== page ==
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A View From The Bridge.

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The A View From The Bridge 'A View From the Bridge' was written by Arthur Miller during the 1950's but was actually set in the '40's when Italy were waging war and currently suffering from a depression. This caused many Italians to immigrate to America and escape their homeland's demise. Many Italians living in the U.S.A felt secluded from the rest of the American society. The government then restricted the amount of migration which resulted in large quantities in illegal immigration from Italy. The play begins with Alfieri, an Italian American lawyer introducing the story of Eddie Carbone. Beatrice, wife of Eddie is informed that her Italian cousins, Marco and Rodolpho will be arriving at their house that night. Eddie and Beatrice plan to hide Marco and Rodolpho while they work in America illegally to send money home. Rodolpho and Marco arrive and soon settle in. After a few weeks, Rodolpho and Catherine, Beatrice's niece become very close much to the dislike of Eddie when he, Eddie is very authoritative towards her and meticulous to almost every move she makes. This is shown during the opening conversation with her. He talks solely about her appearance. He doesn't want her to start work, he doesn't like the dress she wears which is too "revealing" and resents the way she walks calling it "wavy" amongst other things. ...read more.


More evidence is shown that Eddie dislikes Rodolpho a lot when he makes sarcastic remarks such as "he could make dresses", which again signifies Eddie's personal view on his sexuality. The next scene shows Eddie's inarticulate harangue on his severe disapproval of Rodolpho and Catherine getting close which is followed by the violent tearing up of the newspaper that he had been holding. This suggested the hatred and violence which could've been going through Eddie's mind and reminds us that Eddie Carbone has trouble expressing himself which results in ominous vibes. Eddie then has another attempt at clowning Rodolpho by asking him for a boxing match, Rodolpho is made to feel embarrassed which pleases Eddie as his attempt to making him look small succeeds. Rodolpho is given a few chances to land punches at Eddie but lands soft punches in a friendly manner but Eddie then strikes him back harder which staggers him. Eddie asks if he is all right wiping his mouth with his hand in satisfaction which shows he actually enjoyed hurting him. This scene would show Eddie being very aggressive and would show him trying to make a mockery out of Rodolpho, and the audience would see Eddie looking quite menacing towards him which would display his odium for the man. ...read more.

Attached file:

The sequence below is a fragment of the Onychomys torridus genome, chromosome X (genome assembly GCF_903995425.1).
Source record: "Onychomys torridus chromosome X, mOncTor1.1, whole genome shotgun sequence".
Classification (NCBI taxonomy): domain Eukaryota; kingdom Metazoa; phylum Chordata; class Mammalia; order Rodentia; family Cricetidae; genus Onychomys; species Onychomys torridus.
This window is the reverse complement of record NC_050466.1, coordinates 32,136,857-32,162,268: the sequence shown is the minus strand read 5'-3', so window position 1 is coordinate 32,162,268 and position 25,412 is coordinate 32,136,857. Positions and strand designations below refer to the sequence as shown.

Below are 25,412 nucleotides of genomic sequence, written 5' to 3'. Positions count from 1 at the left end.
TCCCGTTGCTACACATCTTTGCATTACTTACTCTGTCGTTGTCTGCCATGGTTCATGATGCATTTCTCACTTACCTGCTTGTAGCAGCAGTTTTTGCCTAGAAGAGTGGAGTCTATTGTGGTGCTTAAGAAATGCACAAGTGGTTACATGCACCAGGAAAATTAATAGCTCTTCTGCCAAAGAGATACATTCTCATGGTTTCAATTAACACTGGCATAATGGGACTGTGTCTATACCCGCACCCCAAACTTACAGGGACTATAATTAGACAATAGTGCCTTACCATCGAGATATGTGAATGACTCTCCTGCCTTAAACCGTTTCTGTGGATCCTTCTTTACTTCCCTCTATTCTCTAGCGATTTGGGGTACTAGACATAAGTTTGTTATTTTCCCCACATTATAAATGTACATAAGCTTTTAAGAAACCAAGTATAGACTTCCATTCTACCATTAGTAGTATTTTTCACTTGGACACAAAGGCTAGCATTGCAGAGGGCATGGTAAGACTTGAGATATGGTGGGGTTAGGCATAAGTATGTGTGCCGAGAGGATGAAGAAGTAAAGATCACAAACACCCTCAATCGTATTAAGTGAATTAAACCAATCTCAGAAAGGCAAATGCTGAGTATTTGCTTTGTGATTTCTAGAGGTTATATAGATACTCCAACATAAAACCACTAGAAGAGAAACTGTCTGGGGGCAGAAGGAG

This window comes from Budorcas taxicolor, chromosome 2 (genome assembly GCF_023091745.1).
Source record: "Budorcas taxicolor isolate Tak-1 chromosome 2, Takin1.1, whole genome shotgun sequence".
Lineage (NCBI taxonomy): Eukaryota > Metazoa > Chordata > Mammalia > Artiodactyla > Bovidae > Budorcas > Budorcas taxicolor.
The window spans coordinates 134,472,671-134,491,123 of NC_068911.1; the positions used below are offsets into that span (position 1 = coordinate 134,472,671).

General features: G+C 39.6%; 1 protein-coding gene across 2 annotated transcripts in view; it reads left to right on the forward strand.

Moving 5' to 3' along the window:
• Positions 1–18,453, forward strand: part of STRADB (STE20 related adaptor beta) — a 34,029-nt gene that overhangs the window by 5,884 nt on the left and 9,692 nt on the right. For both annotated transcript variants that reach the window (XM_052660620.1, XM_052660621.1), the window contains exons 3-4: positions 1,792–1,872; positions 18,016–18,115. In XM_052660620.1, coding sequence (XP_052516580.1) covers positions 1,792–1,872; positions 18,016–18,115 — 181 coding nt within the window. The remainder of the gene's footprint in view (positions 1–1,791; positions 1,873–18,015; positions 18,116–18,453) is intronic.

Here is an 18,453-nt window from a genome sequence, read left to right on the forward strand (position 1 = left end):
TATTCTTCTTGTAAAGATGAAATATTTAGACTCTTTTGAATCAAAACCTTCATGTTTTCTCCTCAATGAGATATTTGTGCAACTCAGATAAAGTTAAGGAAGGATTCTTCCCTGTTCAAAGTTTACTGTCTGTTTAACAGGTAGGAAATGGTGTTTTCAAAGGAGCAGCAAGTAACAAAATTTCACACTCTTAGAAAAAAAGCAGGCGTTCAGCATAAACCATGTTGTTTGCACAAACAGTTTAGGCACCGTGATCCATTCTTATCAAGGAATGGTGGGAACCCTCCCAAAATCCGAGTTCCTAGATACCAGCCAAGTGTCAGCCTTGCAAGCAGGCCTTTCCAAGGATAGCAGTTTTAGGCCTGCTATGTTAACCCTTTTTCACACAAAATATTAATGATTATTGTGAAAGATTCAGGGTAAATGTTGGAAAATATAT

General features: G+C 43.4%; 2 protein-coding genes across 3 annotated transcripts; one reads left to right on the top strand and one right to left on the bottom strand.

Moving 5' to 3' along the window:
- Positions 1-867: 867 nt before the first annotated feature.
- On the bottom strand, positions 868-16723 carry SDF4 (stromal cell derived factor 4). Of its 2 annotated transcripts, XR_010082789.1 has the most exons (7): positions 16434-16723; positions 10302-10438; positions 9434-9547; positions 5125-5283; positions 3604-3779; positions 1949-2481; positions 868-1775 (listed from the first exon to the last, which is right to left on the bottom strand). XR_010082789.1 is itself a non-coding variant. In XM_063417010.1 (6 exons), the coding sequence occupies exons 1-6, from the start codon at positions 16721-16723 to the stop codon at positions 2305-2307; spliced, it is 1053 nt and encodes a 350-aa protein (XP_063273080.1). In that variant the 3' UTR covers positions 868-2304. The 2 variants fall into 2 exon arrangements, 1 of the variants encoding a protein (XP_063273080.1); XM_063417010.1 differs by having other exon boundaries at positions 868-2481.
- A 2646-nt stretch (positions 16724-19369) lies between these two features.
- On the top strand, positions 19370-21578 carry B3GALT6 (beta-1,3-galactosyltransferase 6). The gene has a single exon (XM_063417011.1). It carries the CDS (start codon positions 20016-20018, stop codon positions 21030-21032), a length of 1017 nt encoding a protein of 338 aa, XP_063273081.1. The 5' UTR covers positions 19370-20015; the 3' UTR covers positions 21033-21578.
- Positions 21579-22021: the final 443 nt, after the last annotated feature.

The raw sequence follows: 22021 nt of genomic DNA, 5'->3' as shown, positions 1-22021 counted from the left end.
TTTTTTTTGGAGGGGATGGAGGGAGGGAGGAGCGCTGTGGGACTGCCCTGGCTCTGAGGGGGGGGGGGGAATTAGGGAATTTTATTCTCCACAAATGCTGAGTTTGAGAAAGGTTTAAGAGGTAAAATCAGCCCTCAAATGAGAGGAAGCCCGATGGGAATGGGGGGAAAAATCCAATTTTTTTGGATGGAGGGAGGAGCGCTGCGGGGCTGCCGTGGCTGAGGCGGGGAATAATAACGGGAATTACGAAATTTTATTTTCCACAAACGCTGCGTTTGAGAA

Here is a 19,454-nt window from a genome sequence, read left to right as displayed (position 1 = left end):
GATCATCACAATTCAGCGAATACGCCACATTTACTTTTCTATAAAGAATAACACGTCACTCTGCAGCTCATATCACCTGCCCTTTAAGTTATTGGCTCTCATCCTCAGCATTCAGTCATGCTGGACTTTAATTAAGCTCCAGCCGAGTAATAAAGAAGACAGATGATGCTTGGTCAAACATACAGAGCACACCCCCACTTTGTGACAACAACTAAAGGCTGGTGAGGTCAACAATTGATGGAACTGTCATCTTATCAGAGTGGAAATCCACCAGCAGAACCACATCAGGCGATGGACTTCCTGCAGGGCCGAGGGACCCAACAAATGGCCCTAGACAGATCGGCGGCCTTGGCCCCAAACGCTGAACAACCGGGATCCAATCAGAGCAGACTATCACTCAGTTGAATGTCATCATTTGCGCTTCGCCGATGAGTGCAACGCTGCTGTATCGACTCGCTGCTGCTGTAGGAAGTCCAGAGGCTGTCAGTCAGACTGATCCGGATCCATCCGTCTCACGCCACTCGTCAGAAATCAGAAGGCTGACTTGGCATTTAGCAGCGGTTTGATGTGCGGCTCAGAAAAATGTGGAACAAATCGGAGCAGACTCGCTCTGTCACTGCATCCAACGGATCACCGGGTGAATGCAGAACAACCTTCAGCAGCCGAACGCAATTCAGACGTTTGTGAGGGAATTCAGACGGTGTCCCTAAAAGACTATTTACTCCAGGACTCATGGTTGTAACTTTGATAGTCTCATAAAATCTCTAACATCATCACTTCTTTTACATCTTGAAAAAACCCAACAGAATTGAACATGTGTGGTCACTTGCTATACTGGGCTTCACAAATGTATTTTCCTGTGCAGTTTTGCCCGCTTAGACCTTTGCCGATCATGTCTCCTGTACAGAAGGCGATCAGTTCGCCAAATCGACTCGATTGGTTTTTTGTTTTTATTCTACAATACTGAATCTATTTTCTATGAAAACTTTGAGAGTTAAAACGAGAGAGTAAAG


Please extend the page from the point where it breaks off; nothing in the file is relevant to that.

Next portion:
He made sure that the amount of tension didn't rise too high at any premature times because he used Beatrice as a buffer to ease the atmosphere each time Eddie was being too provocative or when she could sense him subliminally trying to insult Rodolpho. From the start the audience would be intrigued by both Eddie and Marco and how they would get on or if they would conflict since they both seem responsible for their counterparts (Catherine and Rodolpho). Community is an influential context for the play because it acts as a boundary for the Italian family. If it weren't there Eddie would be more volatile towards Rodolpho seeing as they are not there to neutralize the atmosphere. Eddie considers his reputation for him and his family a highly important factor which is why he is constantly challenging Rodolpho in front of everyone for his niece's best interests. The neighbors witnessed the key moments such as when Marco and Rodolpho arrived, saw Marco spit in Eddie's face and Eddie die by Marco's hand. The tight community around them creates great tension in the Carbone family because they are constantly being watched. This is why the story line is so effective and was written as a play for its effects on the audience/reader. Lucien Joyce A View From The Bridge ...read more.

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